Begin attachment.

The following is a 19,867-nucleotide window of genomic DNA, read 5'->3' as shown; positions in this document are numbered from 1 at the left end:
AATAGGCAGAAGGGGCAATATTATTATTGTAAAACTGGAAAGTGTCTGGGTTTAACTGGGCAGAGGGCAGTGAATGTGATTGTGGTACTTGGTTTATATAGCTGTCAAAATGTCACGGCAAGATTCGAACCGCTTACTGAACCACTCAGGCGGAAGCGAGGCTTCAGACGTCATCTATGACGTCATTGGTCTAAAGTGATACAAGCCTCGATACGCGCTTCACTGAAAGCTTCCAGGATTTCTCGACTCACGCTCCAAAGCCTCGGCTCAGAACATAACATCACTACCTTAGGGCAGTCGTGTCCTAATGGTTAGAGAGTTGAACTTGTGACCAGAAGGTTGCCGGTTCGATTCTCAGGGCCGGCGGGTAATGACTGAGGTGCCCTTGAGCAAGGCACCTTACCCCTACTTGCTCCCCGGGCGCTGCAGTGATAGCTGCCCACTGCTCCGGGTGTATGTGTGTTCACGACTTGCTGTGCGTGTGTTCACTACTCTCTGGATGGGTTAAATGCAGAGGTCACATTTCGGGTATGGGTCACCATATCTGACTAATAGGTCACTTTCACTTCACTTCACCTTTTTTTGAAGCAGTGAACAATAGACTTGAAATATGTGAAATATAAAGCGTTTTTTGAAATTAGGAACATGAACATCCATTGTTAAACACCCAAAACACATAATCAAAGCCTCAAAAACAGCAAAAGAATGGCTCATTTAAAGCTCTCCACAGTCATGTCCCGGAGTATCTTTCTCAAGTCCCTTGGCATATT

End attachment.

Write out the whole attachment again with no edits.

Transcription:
The following is a 19,867-nucleotide window of genomic DNA, read 5'->3' as shown; positions in this document are numbered from 1 at the left end:
AATAGGCAGAAGGGGCAATATTATTATTGTAAAACTGGAAAGTGTCTGGGTTTAACTGGGCAGAGGGCAGTGAATGTGATTGTGGTACTTGGTTTATATAGCTGTCAAAATGTCACGGCAAGATTCGAACCGCTTACTGAACCACTCAGGCGGAAGCGAGGCTTCAGACGTCATCTATGACGTCATTGGTCTAAAGTGATACAAGCCTCGATACGCGCTTCACTGAAAGCTTCCAGGATTTCTCGACTCACGCTCCAAAGCCTCGGCTCAGAACATAACATCACTACCTTAGGGCAGTCGTGTCCTAATGGTTAGAGAGTTGAACTTGTGACCAGAAGGTTGCCGGTTCGATTCTCAGGGCCGGCGGGTAATGACTGAGGTGCCCTTGAGCAAGGCACCTTACCCCTACTTGCTCCCCGGGCGCTGCAGTGATAGCTGCCCACTGCTCCGGGTGTATGTGTGTTCACGACTTGCTGTGCGTGTGTTCACTACTCTCTGGATGGGTTAAATGCAGAGGTCACATTTCGGGTATGGGTCACCATATCTGACTAATAGGTCACTTTCACTTCACTTCACCTTTTTTTGAAGCAGTGAACAATAGACTTGAAATATGTGAAATATAAAGCGTTTTTTGAAATTAGGAACATGAACATCCATTGTTAAACACCCAAAACACATAATCAAAGCCTCAAAAACAGCAAAAGAATGGCTCATTTAAAGCTCTCCACAGTCATGTCCCGGAGTATCTTTCTCAAGTCCCTTGGCATATT